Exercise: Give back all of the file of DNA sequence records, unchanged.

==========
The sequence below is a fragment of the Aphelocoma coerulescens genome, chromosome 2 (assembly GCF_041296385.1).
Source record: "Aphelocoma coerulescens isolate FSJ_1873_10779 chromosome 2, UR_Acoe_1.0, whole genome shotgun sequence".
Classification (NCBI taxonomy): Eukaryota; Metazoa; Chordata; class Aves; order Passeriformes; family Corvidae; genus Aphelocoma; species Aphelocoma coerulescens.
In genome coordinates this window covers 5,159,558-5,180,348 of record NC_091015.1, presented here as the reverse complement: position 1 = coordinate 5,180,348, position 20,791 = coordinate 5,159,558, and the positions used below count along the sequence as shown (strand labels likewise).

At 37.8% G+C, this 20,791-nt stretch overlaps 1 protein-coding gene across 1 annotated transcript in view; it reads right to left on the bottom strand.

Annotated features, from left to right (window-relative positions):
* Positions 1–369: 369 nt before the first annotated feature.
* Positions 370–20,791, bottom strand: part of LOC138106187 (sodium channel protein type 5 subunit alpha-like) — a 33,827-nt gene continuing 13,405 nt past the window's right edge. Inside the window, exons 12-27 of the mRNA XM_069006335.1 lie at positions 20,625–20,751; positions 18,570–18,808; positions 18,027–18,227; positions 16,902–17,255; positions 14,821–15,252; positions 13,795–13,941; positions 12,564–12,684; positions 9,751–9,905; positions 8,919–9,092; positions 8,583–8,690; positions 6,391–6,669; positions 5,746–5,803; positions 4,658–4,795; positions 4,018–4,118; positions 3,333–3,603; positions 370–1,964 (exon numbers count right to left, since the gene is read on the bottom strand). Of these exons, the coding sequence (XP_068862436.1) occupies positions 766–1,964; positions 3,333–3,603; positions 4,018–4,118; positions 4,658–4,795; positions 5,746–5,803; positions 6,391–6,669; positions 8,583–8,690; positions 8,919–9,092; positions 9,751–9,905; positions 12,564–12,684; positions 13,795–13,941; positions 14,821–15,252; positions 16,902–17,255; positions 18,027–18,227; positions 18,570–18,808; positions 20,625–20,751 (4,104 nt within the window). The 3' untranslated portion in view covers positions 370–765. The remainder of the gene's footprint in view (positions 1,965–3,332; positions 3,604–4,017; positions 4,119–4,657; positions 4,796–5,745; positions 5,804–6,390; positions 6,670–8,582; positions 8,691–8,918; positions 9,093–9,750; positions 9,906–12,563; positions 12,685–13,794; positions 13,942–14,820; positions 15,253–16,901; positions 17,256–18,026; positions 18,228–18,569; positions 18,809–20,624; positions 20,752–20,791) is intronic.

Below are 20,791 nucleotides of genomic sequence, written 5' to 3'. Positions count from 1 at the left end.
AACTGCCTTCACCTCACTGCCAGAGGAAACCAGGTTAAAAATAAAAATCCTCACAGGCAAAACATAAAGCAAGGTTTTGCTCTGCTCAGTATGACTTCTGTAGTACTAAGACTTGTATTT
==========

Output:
The sequence below is a fragment of the Aphelocoma coerulescens genome, chromosome 2 (assembly GCF_041296385.1).
Source record: "Aphelocoma coerulescens isolate FSJ_1873_10779 chromosome 2, UR_Acoe_1.0, whole genome shotgun sequence".
Classification (NCBI taxonomy): Eukaryota; Metazoa; Chordata; class Aves; order Passeriformes; family Corvidae; genus Aphelocoma; species Aphelocoma coerulescens.
In genome coordinates this window covers 5,159,558-5,180,348 of record NC_091015.1, presented here as the reverse complement: position 1 = coordinate 5,180,348, position 20,791 = coordinate 5,159,558, and the positions used below count along the sequence as shown (strand labels likewise).

At 37.8% G+C, this 20,791-nt stretch overlaps 1 protein-coding gene across 1 annotated transcript in view; it reads right to left on the bottom strand.

Annotated features, from left to right (window-relative positions):
* Positions 1–369: 369 nt before the first annotated feature.
* Positions 370–20,791, bottom strand: part of LOC138106187 (sodium channel protein type 5 subunit alpha-like) — a 33,827-nt gene continuing 13,405 nt past the window's right edge. Inside the window, exons 12-27 of the mRNA XM_069006335.1 lie at positions 20,625–20,751; positions 18,570–18,808; positions 18,027–18,227; positions 16,902–17,255; positions 14,821–15,252; positions 13,795–13,941; positions 12,564–12,684; positions 9,751–9,905; positions 8,919–9,092; positions 8,583–8,690; positions 6,391–6,669; positions 5,746–5,803; positions 4,658–4,795; positions 4,018–4,118; positions 3,333–3,603; positions 370–1,964 (exon numbers count right to left, since the gene is read on the bottom strand). Of these exons, the coding sequence (XP_068862436.1) occupies positions 766–1,964; positions 3,333–3,603; positions 4,018–4,118; positions 4,658–4,795; positions 5,746–5,803; positions 6,391–6,669; positions 8,583–8,690; positions 8,919–9,092; positions 9,751–9,905; positions 12,564–12,684; positions 13,795–13,941; positions 14,821–15,252; positions 16,902–17,255; positions 18,027–18,227; positions 18,570–18,808; positions 20,625–20,751 (4,104 nt within the window). The 3' untranslated portion in view covers positions 370–765. The remainder of the gene's footprint in view (positions 1,965–3,332; positions 3,604–4,017; positions 4,119–4,657; positions 4,796–5,745; positions 5,804–6,390; positions 6,670–8,582; positions 8,691–8,918; positions 9,093–9,750; positions 9,906–12,563; positions 12,685–13,794; positions 13,942–14,820; positions 15,253–16,901; positions 17,256–18,026; positions 18,228–18,569; positions 18,809–20,624; positions 20,752–20,791) is intronic.

Below are 20,791 nucleotides of genomic sequence, written 5' to 3'. Positions count from 1 at the left end.
AACTGCCTTCACCTCACTGCCAGAGGAAACCAGGTTAAAAATAAAAATCCTCACAGGCAAAACATAAAGCAAGGTTTTGCTCTGCTCAGTATGACTTCTGTAGTACTAAGACTTGTATTT